A common refrain for Shawn throughout the process of building Gusto was “Go Big or Go Home.” He wasn’t going to half ass this app, so he found five of the best developers in the state, grabbed the best branding agency and PR firms he could find, and shelled out some serious dough.

Well, one of those is a lie.

Shawn talked last night about how the talent we have here in Indianapolis is as good as anyone in the world, but here you don’t have to pay the premium. You can get world class work done for half the price of Silicon Valley or New York.

3. Analytic and Marketing Capacity

Indianapolis is uniquely positioned as the Marketing Tech Capital of the World, and Shawn used every bit of that capacity he could find. As an analytically-driven person, he’s running thousands of marketing campaigns with this launch, micro-targeting every single one with the ultimate goal of making the advertising as personalized as possible.

This highly-analytic, yet creative, approach is a quintessential Indianapolis move that takes advantage of technologies that didn’t exist until recently. While this is definitely the more difficult path, Shawn doesn’t flinch at the task. He understands that this is what you have to do if you want to tango with big data.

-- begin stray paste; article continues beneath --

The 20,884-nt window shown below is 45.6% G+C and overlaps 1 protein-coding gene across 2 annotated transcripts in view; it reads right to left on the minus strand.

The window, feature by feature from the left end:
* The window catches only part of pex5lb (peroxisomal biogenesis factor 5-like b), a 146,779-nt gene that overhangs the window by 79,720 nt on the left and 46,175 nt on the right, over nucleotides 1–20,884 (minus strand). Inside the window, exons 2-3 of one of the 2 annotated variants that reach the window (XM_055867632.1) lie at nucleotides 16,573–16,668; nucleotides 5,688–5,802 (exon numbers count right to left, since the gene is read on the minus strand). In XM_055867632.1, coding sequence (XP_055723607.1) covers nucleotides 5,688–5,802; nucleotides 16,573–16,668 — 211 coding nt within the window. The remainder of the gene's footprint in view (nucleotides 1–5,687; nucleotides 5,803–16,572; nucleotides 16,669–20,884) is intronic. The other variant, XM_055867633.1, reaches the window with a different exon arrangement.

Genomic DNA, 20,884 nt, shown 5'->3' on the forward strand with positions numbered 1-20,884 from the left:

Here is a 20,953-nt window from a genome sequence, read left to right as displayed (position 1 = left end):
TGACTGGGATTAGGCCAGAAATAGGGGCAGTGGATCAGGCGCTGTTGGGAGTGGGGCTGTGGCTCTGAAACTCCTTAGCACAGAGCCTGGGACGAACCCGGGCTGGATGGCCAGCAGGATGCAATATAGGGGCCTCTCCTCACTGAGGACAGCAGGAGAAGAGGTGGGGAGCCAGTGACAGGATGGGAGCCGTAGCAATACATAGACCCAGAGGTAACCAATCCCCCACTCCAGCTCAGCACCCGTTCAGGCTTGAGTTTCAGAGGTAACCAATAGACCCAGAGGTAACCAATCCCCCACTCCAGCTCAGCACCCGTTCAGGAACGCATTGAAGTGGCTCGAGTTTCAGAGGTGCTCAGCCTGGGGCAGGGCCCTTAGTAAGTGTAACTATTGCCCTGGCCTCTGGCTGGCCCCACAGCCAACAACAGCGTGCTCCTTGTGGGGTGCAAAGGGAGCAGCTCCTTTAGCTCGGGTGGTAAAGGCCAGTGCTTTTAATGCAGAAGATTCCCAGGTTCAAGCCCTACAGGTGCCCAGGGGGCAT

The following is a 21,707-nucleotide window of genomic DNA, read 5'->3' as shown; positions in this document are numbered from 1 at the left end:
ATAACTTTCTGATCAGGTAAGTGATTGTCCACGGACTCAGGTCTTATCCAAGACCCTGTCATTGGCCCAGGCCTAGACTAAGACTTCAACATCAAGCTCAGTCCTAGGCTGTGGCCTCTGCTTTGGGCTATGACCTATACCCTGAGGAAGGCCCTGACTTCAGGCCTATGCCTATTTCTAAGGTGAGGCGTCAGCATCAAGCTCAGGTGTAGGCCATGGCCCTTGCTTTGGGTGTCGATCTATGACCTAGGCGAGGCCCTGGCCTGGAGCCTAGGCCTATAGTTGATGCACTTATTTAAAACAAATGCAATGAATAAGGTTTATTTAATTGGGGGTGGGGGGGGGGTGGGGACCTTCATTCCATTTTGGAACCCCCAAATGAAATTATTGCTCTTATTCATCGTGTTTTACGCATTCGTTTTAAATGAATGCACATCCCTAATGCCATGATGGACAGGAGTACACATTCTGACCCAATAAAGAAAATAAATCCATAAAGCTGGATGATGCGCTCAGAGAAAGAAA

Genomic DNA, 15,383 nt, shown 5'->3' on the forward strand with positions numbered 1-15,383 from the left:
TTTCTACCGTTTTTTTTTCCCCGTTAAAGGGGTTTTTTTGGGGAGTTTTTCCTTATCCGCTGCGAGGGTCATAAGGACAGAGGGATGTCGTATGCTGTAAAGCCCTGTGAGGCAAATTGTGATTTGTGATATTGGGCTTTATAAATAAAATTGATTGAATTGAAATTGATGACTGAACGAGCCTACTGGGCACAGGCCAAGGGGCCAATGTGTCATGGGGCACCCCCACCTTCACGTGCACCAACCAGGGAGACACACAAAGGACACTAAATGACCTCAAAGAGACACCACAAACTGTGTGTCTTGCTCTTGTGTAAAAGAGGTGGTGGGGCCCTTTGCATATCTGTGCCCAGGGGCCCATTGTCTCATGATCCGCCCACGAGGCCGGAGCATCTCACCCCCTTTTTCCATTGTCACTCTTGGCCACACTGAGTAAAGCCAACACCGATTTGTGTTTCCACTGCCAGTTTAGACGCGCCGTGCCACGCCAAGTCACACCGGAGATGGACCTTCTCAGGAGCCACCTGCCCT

I was extremely proud of the Verge community last night. It was incredible to see such a large group of people come out and support Shawn and the Gusto team. This community is why people like Shawn are choosing to launch in Indy as opposed to at SXSW, and it’s why so many new Indy-made companies have so much forward momentum right now.

And we aren’t showing any signs of slowing down.

What else makes Indy a great place to build and launch tech? What opportunities do we have to step our game up to the next level? Drop your thoughts in the comments below!

Game Mechanics Meet Education: Chris Gray Pitches Track Ahead

Track Ahead uses game mechanics to help companies recruit college students

As the world of recruiting top talent to businesses changes, there are tons of great opportunities for disruption. Track Ahead is looking to disrupt the field by adding game mechanics to college education to help pair students and employers. By gamifying the education and recruitment process, Track Ahead is venturing into uncharted waters and people have taken notice. This education gamification startup has pitched at The Economist, and Founder Chris Gray was kind enough to pitch for a second time at our Verge Education Celebration at the Conrad, take a look: